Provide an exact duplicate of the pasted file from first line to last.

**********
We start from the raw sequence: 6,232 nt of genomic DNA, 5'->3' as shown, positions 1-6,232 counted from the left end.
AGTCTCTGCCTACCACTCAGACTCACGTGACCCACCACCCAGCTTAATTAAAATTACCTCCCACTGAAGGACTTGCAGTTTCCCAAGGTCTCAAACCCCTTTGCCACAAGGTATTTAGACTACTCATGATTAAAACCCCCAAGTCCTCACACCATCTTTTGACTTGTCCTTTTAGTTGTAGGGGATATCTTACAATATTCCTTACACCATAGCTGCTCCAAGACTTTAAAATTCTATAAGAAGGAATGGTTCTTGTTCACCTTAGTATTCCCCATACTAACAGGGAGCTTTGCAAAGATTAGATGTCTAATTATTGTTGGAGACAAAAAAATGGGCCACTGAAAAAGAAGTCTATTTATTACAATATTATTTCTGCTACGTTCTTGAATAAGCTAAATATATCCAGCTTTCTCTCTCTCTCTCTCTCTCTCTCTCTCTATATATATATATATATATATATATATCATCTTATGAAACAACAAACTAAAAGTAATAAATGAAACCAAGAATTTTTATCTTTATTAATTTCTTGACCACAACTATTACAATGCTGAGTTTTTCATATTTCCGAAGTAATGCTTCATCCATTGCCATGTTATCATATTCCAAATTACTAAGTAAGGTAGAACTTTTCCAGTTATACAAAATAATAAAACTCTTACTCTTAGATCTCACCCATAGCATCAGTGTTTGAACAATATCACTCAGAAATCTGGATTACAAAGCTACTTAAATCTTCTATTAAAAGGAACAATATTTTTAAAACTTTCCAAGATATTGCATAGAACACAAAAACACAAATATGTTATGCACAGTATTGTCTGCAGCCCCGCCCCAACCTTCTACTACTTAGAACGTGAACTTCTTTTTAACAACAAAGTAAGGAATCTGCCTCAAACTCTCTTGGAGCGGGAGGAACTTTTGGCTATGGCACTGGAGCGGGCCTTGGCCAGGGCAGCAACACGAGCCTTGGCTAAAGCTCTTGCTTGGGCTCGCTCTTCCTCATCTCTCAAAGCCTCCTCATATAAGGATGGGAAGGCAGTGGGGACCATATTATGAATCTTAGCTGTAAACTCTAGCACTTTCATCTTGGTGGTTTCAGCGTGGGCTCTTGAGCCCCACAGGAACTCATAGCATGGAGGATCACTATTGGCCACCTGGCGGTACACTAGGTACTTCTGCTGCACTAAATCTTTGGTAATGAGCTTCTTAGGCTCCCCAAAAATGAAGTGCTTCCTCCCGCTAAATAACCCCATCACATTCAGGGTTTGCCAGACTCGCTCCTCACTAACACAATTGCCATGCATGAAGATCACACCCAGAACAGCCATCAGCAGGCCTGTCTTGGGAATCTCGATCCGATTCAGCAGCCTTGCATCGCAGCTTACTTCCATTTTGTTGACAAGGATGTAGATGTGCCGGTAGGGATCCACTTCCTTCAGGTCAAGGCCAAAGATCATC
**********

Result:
We start from the raw sequence: 6,232 nt of genomic DNA, 5'->3' as shown, positions 1-6,232 counted from the left end.
AGTCTCTGCCTACCACTCAGACTCACGTGACCCACCACCCAGCTTAATTAAAATTACCTCCCACTGAAGGACTTGCAGTTTCCCAAGGTCTCAAACCCCTTTGCCACAAGGTATTTAGACTACTCATGATTAAAACCCCCAAGTCCTCACACCATCTTTTGACTTGTCCTTTTAGTTGTAGGGGATATCTTACAATATTCCTTACACCATAGCTGCTCCAAGACTTTAAAATTCTATAAGAAGGAATGGTTCTTGTTCACCTTAGTATTCCCCATACTAACAGGGAGCTTTGCAAAGATTAGATGTCTAATTATTGTTGGAGACAAAAAAATGGGCCACTGAAAAAGAAGTCTATTTATTACAATATTATTTCTGCTACGTTCTTGAATAAGCTAAATATATCCAGCTTTCTCTCTCTCTCTCTCTCTCTCTCTCTCTATATATATATATATATATATATATATCATCTTATGAAACAACAAACTAAAAGTAATAAATGAAACCAAGAATTTTTATCTTTATTAATTTCTTGACCACAACTATTACAATGCTGAGTTTTTCATATTTCCGAAGTAATGCTTCATCCATTGCCATGTTATCATATTCCAAATTACTAAGTAAGGTAGAACTTTTCCAGTTATACAAAATAATAAAACTCTTACTCTTAGATCTCACCCATAGCATCAGTGTTTGAACAATATCACTCAGAAATCTGGATTACAAAGCTACTTAAATCTTCTATTAAAAGGAACAATATTTTTAAAACTTTCCAAGATATTGCATAGAACACAAAAACACAAATATGTTATGCACAGTATTGTCTGCAGCCCCGCCCCAACCTTCTACTACTTAGAACGTGAACTTCTTTTTAACAACAAAGTAAGGAATCTGCCTCAAACTCTCTTGGAGCGGGAGGAACTTTTGGCTATGGCACTGGAGCGGGCCTTGGCCAGGGCAGCAACACGAGCCTTGGCTAAAGCTCTTGCTTGGGCTCGCTCTTCCTCATCTCTCAAAGCCTCCTCATATAAGGATGGGAAGGCAGTGGGGACCATATTATGAATCTTAGCTGTAAACTCTAGCACTTTCATCTTGGTGGTTTCAGCGTGGGCTCTTGAGCCCCACAGGAACTCATAGCATGGAGGATCACTATTGGCCACCTGGCGGTACACTAGGTACTTCTGCTGCACTAAATCTTTGGTAATGAGCTTCTTAGGCTCCCCAAAAATGAAGTGCTTCCTCCCGCTAAATAACCCCATCACATTCAGGGTTTGCCAGACTCGCTCCTCACTAACACAATTGCCATGCATGAAGATCACACCCAGAACAGCCATCAGCAGGCCTGTCTTGGGAATCTCGATCCGATTCAGCAGCCTTGCATCGCAGCTTACTTCCATTTTGTTGACAAGGATGTAGATGTGCCGGTAGGGATCCACTTCCTTCAGGTCAAGGCCAAAGATCATC